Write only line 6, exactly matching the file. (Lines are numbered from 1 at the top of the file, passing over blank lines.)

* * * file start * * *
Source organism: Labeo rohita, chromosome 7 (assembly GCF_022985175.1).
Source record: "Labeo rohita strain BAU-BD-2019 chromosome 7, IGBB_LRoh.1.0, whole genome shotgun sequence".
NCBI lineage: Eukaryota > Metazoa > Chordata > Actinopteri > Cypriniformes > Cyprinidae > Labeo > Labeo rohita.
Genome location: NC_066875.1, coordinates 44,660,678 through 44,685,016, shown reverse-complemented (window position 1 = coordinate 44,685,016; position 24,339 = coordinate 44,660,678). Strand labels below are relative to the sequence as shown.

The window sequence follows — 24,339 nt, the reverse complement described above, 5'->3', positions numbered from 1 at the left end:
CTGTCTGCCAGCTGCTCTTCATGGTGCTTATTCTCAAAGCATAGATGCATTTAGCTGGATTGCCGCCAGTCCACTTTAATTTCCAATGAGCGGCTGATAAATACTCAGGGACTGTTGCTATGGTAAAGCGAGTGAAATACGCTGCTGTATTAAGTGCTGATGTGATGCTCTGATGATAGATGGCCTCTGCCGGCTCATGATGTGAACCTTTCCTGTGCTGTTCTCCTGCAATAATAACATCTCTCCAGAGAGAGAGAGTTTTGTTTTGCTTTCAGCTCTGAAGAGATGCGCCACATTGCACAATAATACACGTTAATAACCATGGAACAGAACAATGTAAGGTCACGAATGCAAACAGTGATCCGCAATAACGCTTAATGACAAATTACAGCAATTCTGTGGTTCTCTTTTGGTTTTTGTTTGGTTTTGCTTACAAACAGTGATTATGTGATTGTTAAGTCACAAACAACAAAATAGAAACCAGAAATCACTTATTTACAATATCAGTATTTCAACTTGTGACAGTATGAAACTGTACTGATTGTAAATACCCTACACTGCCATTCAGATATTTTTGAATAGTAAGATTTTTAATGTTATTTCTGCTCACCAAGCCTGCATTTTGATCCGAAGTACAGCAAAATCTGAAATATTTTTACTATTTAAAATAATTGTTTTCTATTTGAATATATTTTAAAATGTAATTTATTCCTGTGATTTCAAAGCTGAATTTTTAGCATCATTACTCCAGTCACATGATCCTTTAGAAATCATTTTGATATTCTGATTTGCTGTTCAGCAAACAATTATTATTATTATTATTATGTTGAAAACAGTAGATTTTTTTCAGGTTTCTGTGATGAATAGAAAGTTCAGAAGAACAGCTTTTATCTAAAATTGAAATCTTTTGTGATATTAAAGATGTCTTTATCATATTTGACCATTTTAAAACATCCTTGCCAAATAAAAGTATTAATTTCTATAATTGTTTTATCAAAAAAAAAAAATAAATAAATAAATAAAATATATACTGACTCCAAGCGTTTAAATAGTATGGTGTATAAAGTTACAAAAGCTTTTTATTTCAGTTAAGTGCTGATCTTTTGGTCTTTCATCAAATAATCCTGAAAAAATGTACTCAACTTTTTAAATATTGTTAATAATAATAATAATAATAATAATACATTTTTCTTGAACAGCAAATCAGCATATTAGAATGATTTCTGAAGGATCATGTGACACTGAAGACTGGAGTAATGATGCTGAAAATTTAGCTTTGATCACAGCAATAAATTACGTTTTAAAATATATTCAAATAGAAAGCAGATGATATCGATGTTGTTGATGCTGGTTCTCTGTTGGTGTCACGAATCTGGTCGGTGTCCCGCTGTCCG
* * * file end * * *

CTGTCTGCCAGCTGCTCTTCATGGTGCTTATTCTCAAAGCATAGATGCATTTAGCTGGATTGCCGCCAGTCCACTTTAATTTCCAATGAGCGGCTGATAAATACTCAGGGACTGTTGCTATGGTAAAGCGAGTGAAATACGCTGCTGTATTAAGTGCTGATGTGATGCTCTGATGATAGATGGCCTCTGCCGGCTCATGATGTGAACCTTTCCTGTGCTGTTCTCCTGCAATAATAACATCTCTCCAGAGAGAGAGAGTTTTGTTTTGCTTTCAGCTCTGAAGAGATGCGCCACATTGCACAATAATACACGTTAATAACCATGGAACAGAACAATGTAAGGTCACGAATGCAAACAGTGATCCGCAATAACGCTTAATGACAAATTACAGCAATTCTGTGGTTCTCTTTTGGTTTTTGTTTGGTTTTGCTTACAAACAGTGATTATGTGATTGTTAAGTCACAAACAACAAAATAGAAACCAGAAATCACTTATTTACAATATCAGTATTTCAACTTGTGACAGTATGAAACTGTACTGATTGTAAATACCCTACACTGCCATTCAGATATTTTTGAATAGTAAGATTTTTAATGTTATTTCTGCTCACCAAGCCTGCATTTTGATCCGAAGTACAGCAAAATCTGAAATATTTTTACTATTTAAAATAATTGTTTTCTATTTGAATATATTTTAAAATGTAATTTATTCCTGTGATTTCAAAGCTGAATTTTTAGCATCATTACTCCAGTCACATGATCCTTTAGAAATCATTTTGATATTCTGATTTGCTGTTCAGCAAACAATTATTATTATTATTATTATGTTGAAAACAGTAGATTTTTTTCAGGTTTCTGTGATGAATAGAAAGTTCAGAAGAACAGCTTTTATCTAAAATTGAAATCTTTTGTGATATTAAAGATGTCTTTATCATATTTGACCATTTTAAAACATCCTTGCCAAATAAAAGTATTAATTTCTATAATTGTTTTATCAAAAAAAAAAAATAAATAAATAAATAAAATATATACTGACTCCAAGCGTTTAAATAGTATGGTGTATAAAGTTACAAAAGCTTTTTATTTCAGTTAAGTGCTGATCTTTTGGTCTTTCATCAAATAATCCTGAAAAAATGTACTCAACTTTTTAAATATTGTTAATAATAATAATAATAATAATAATACATTTTTCTTGAACAGCAAATCAGCATATTAGAATGATTTCTGAAGGATCATGTGACACTGAAGACTGGAGTAATGATGCTGAAAATTTAGCTTTGATCACAGCAATAAATTACGTTTTAAAATATATTCAAATAGAAAGCAGATGATATCGATGTTGTTGATGCTGGTTCTCTGTTGGTGTCACGAATCTGGTCGGTGTCCCGCTGTCCG